I continued deriving inspiration from Fauja Singh over the years, and when my older daughter was born, I took her to meet him. He was 105 then, and I realized how much I would love for him to transmit some of his wisdom and qualities to her — the power of perseverance, finding joy in the struggle, defying odds and stereotypes and expectations.

It was in that moment that I realized how compelling a picture book about his life could be, and how much we all had to gain from his life could be.

BB: One of the things that impressed me the most about Fauja Singh’s story involved the choices you made in the narrative. Because for Singh it wasn’t a straight path from I Want to Run a Marathon to I Won! There were definite setbacks and challenges and problems and, quite frankly, outright failures. And when I read picture biographies, too often the authors want to make it seem like their subject’s life was some predestined sweet song. Did you always intend to show the full story or did it come out in the revision process?

SJS: It’s a lovely point. From the outset, I wanted to be intentional about presenting Fauja Singh’s story with authenticity. His struggles with disability as a child, his loneliness upon losing his wife and son and emigrating to a new country, his disappointment in a relatively poor performance at the New York City Marathon. These were defining moments in his life, and they help illustrate why Fauja Singh’s life is so remarkable. At the same time, you’re right to point out that this is not an easy task, and that there were many questions around how to depict these challenges in ways that were age-appropriate and that didn’t fall into problematic tropes (e.g., ableism, ageism). Fortunately, I worked with a fantastic agent and editor who helped me navigate these potential pitfalls, and with their help, we’ve nurtured a story that feels appropriately complex and authentic.

BB: Fauja Singh Keeps Going is not the only picture book biography out there to celebrate a centenarian, but it may be the first I’ve seen to discuss a centenarian athlete. What are you hoping kids take away from Fauja Singh’s story?

The illustrations in Simran Jeet Singh’s new children’s book, “Fauja Singh Keeps Going,” were created by artist Baljinder Kaur. The book will be published in August 2020 by Penguin Random House.

SJS: As a racial justice activist, it always comes back to teaching our kids to honor one another’s differences. Fauja Singh’s story is powerful in this regard because it opens up multiple entry points for conversations around power and privilege — ableism, racism, ageism, xenophobia. I will consider this book a success if it helps our kids see people with diverse identities as fully human, and I will be especially pleased if it helps them see people with diverse identities as fully capable of being our heroes.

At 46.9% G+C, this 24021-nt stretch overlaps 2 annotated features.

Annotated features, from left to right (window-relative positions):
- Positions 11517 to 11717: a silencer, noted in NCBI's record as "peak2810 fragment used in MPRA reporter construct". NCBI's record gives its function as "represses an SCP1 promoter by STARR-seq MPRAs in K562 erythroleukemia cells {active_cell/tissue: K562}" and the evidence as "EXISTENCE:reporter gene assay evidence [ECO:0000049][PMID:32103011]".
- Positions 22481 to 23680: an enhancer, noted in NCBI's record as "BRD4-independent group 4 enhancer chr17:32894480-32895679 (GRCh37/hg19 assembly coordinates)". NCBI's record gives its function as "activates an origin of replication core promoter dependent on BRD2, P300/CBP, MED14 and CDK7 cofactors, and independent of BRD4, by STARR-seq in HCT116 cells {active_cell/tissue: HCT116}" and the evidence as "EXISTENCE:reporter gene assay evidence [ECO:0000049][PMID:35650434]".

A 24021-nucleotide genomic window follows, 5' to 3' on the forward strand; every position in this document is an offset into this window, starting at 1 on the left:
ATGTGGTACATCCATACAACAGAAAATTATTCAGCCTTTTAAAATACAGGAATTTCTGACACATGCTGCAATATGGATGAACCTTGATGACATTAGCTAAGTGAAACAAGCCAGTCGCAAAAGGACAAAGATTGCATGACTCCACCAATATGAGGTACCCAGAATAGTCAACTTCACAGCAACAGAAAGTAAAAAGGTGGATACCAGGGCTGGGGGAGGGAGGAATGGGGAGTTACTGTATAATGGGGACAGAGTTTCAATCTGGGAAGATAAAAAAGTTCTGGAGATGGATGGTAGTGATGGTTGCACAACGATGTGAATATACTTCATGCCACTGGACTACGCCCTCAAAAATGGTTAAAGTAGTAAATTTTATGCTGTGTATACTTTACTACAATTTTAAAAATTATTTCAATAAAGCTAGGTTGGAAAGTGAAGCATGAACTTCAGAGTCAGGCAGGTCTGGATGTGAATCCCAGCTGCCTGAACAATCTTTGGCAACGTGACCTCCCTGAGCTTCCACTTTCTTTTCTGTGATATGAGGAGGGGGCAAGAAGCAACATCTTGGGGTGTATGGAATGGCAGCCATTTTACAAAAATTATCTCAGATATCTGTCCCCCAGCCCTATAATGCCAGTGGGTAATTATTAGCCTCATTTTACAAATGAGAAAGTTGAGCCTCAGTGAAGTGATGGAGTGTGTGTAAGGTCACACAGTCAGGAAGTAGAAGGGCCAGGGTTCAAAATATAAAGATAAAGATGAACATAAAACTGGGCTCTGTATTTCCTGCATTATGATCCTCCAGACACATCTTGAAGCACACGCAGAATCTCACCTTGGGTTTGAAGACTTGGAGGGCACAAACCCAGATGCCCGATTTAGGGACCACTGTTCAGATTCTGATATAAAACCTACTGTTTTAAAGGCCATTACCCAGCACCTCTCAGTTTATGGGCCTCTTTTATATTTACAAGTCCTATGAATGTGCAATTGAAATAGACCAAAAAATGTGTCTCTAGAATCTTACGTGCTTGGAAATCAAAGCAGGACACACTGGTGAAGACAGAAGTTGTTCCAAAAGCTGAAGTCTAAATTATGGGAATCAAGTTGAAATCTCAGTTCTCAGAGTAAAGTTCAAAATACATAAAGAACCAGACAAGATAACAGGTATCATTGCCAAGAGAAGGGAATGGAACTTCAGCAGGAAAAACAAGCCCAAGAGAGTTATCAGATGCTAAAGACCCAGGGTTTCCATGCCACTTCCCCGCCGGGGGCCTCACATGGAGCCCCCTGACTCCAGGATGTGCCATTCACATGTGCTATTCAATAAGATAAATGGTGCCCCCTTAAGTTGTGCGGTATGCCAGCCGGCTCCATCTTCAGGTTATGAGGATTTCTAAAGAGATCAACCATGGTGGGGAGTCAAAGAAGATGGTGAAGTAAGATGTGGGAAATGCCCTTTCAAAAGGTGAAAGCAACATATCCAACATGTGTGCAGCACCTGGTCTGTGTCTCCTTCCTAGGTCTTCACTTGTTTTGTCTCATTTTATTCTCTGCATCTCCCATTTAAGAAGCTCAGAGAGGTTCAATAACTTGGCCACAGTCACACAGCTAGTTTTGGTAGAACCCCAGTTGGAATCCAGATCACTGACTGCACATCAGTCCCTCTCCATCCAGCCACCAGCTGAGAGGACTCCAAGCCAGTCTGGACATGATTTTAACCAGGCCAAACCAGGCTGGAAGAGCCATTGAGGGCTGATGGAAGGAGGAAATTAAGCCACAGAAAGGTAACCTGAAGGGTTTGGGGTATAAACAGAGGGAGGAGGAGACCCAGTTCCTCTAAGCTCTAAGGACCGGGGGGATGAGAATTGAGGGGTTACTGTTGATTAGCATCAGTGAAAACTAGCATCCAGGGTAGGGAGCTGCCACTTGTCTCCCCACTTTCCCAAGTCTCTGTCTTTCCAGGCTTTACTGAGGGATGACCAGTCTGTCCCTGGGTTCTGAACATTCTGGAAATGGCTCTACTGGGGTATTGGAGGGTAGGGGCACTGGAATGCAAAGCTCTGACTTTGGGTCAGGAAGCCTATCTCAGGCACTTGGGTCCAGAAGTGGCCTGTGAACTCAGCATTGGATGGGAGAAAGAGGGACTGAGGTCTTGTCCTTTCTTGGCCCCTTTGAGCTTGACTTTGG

BB: Last but not least, what are you working on next?

SJS: Thanks for asking! I’m enjoying my current show, where I spend time speaking to brilliant thought leaders about anti-racism. It’s called Becoming Less Racist, and it’s been such a balm in this time.

I’m also working on a book for adults, also with Penguin Random House, on Sikh wisdom for today’s world. It weaves together personal storytelling, experiences from my work on the frontlines of hate, and insights from Sikh teachings that help us understand how we might live in today’s complicated world without constantly feeling angry and frustrated. I’m hopeful it will be a timely contribution, as well as a meaningful addition to our diverse and anti-racist bookshelves.


Great heaping hunks of thanks to both Dr. Simran Jeet Singh and to Kaitlin Kneafsey at Penguin Young Readers for making this interview possible.

Share
About Elizabeth Bird

Elizabeth Bird is currently the Collection Development Manager of the Evanston Public Library system and a former Materials Specialist for New York Public Library. She has served on Newbery, written for Horn Book, and has done other lovely little things that she'd love to tell you about but that she's sure you'd find more interesting to hear of in person. Her opinions are her own and do not reflect those of EPL, SLJ, or any of the other acronyms you might be able to name. Follow her on Twitter: @fuseeight.